Scott Morrison’s role in the failed robodebt welfare compliance scheme is about to be put under the microscope.
The former prime minister has been called to give evidence at a Brisbane-based hearing of the royal commission into robodebt on Wednesday.
Mr Morrison is considered one of the architects of the program, which used an automated tool to calculate welfare recipients’ alleged debts by matching their reported incomes with data from the Australian Taxation Office.
He was the social services minister when the unlawful program was introduced in 2015 and the prime minister when it was disbanded in 2019.
Mr Morrison has been fighting to release confidential cabinet documents, which have been suppressed, to support his own defence.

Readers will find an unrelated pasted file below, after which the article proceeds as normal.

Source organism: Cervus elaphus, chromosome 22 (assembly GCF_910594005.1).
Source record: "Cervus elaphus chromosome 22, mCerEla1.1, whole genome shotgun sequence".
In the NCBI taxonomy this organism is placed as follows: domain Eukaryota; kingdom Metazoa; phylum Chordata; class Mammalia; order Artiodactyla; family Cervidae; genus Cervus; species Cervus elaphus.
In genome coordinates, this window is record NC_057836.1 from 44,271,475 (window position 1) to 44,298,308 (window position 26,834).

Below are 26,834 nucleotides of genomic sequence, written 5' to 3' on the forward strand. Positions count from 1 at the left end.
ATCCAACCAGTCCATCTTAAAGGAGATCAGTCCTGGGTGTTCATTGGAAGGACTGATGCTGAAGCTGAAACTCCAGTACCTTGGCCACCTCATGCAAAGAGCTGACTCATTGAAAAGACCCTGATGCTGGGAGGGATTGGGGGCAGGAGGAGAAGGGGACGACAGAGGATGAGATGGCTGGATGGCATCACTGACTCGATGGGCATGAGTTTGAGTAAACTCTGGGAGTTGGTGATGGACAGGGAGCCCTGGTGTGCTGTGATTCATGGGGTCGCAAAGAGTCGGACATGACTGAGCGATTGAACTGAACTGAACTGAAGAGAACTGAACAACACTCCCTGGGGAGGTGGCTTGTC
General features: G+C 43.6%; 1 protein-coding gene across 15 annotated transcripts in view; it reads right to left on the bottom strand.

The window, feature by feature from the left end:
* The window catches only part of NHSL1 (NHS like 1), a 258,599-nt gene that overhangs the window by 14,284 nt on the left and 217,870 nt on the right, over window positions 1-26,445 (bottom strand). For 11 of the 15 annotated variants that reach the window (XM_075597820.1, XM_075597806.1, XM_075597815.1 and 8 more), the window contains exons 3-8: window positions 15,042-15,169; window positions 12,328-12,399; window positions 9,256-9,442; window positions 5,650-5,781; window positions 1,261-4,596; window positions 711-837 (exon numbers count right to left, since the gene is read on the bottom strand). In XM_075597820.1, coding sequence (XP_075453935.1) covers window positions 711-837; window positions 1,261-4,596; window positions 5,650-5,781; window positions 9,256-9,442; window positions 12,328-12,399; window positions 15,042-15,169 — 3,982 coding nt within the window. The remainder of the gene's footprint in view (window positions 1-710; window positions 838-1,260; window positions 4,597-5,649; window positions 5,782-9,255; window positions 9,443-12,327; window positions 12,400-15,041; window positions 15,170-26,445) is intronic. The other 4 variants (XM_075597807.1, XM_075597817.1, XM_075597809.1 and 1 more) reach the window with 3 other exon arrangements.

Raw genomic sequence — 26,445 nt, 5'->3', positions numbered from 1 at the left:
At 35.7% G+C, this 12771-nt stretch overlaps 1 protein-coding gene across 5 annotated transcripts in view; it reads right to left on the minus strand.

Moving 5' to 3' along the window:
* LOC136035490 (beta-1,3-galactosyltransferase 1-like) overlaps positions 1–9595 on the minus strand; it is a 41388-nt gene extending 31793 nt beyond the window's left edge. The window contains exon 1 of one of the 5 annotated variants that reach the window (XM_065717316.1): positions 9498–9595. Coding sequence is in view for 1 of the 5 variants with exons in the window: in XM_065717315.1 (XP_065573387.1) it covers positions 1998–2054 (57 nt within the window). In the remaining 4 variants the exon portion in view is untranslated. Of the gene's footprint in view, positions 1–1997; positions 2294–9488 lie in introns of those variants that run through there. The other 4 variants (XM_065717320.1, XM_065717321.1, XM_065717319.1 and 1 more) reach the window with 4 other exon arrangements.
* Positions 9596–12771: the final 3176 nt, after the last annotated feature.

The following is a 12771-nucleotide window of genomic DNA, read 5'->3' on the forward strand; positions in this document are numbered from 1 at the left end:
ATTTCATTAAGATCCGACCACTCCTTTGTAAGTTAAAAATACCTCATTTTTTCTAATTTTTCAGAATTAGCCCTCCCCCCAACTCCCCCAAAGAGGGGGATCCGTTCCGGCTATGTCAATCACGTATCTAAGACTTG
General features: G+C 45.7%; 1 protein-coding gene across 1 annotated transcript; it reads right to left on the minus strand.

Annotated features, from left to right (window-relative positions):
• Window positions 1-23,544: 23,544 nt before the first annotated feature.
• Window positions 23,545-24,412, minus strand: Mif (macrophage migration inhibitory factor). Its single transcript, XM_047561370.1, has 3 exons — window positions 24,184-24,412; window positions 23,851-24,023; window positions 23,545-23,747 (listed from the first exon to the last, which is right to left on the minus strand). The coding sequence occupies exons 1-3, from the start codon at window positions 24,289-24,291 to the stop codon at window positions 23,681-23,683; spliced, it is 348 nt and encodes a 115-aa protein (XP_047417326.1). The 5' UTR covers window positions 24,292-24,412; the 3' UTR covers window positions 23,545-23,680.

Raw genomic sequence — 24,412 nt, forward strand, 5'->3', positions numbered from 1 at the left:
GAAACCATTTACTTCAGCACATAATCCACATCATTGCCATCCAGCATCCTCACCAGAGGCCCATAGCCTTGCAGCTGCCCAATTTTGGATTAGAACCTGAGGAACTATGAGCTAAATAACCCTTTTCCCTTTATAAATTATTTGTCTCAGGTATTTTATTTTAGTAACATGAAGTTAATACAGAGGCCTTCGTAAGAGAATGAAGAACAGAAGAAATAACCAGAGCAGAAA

The commission has already been told that Mr Morrison was advised at the outset that the robodebt scheme would require changes to the law to operate legally, but he pushed ahead with the program regardless.
The robodebt program falsely accused people of owing the government money and was disbanded in 2019 after it was found to be unlawful.
The scheme cost the commonwealth nearly $1.8bn in written-off debts and compensation paid to victims who mounted a class-action lawsuit.
The families of some robodebt victims have alleged their relatives took their own lives after being notified of and, in some cases, pursued over the Centrelink debts they supposedly owed.
More to come
Story Credit: news.com.au